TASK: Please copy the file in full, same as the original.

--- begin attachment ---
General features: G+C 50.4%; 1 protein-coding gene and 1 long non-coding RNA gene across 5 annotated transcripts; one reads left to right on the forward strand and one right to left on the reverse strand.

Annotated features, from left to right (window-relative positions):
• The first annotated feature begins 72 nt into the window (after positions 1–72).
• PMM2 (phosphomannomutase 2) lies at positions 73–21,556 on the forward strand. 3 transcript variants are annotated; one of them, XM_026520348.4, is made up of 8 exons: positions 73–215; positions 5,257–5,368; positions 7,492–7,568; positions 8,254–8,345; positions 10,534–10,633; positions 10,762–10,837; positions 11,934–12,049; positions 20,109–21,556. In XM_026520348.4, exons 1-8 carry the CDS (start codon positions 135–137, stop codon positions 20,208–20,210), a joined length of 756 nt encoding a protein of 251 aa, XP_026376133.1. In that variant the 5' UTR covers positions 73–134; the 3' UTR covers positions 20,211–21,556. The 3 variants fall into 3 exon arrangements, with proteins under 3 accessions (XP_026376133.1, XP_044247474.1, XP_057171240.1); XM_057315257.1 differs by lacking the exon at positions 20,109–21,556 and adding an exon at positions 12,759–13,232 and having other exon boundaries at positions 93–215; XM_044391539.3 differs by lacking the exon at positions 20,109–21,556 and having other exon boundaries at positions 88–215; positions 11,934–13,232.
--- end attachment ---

General features: G+C 50.4%; 1 protein-coding gene and 1 long non-coding RNA gene across 5 annotated transcripts; one reads left to right on the forward strand and one right to left on the reverse strand.

Annotated features, from left to right (window-relative positions):
• The first annotated feature begins 72 nt into the window (after positions 1–72).
• PMM2 (phosphomannomutase 2) lies at positions 73–21,556 on the forward strand. 3 transcript variants are annotated; one of them, XM_026520348.4, is made up of 8 exons: positions 73–215; positions 5,257–5,368; positions 7,492–7,568; positions 8,254–8,345; positions 10,534–10,633; positions 10,762–10,837; positions 11,934–12,049; positions 20,109–21,556. In XM_026520348.4, exons 1-8 carry the CDS (start codon positions 135–137, stop codon positions 20,208–20,210), a joined length of 756 nt encoding a protein of 251 aa, XP_026376133.1. In that variant the 5' UTR covers positions 73–134; the 3' UTR covers positions 20,211–21,556. The 3 variants fall into 3 exon arrangements, with proteins under 3 accessions (XP_026376133.1, XP_044247474.1, XP_057171240.1); XM_057315257.1 differs by lacking the exon at positions 20,109–21,556 and adding an exon at positions 12,759–13,232 and having other exon boundaries at positions 93–215; XM_044391539.3 differs by lacking the exon at positions 20,109–21,556 and having other exon boundaries at positions 88–215; positions 11,934–13,232.